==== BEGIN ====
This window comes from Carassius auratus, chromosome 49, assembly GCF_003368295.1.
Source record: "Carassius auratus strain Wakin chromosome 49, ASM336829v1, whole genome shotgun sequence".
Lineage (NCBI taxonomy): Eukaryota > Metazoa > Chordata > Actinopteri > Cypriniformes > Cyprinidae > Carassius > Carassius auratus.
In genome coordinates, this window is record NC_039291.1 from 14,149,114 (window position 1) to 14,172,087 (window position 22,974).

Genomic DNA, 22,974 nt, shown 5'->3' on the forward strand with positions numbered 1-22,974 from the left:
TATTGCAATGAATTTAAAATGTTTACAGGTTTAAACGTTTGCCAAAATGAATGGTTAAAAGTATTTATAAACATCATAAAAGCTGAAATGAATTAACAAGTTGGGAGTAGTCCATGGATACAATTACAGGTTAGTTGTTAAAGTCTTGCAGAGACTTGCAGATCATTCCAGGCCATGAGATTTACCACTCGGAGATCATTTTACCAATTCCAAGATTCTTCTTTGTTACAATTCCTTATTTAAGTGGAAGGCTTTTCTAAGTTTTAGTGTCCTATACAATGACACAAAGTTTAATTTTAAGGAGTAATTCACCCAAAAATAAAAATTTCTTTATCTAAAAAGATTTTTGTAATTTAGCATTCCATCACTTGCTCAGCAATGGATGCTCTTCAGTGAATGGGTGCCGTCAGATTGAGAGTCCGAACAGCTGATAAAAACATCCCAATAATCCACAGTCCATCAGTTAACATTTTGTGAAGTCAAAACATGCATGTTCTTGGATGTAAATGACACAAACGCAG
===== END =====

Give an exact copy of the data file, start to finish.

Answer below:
This window comes from Carassius auratus, chromosome 49, assembly GCF_003368295.1.
Source record: "Carassius auratus strain Wakin chromosome 49, ASM336829v1, whole genome shotgun sequence".
Lineage (NCBI taxonomy): Eukaryota > Metazoa > Chordata > Actinopteri > Cypriniformes > Cyprinidae > Carassius > Carassius auratus.
In genome coordinates, this window is record NC_039291.1 from 14,149,114 (window position 1) to 14,172,087 (window position 22,974).

Genomic DNA, 22,974 nt, shown 5'->3' on the forward strand with positions numbered 1-22,974 from the left:
TATTGCAATGAATTTAAAATGTTTACAGGTTTAAACGTTTGCCAAAATGAATGGTTAAAAGTATTTATAAACATCATAAAAGCTGAAATGAATTAACAAGTTGGGAGTAGTCCATGGATACAATTACAGGTTAGTTGTTAAAGTCTTGCAGAGACTTGCAGATCATTCCAGGCCATGAGATTTACCACTCGGAGATCATTTTACCAATTCCAAGATTCTTCTTTGTTACAATTCCTTATTTAAGTGGAAGGCTTTTCTAAGTTTTAGTGTCCTATACAATGACACAAAGTTTAATTTTAAGGAGTAATTCACCCAAAAATAAAAATTTCTTTATCTAAAAAGATTTTTGTAATTTAGCATTCCATCACTTGCTCAGCAATGGATGCTCTTCAGTGAATGGGTGCCGTCAGATTGAGAGTCCGAACAGCTGATAAAAACATCCCAATAATCCACAGTCCATCAGTTAACATTTTGTGAAGTCAAAACATGCATGTTCTTGGATGTAAATGACACAAACGCAG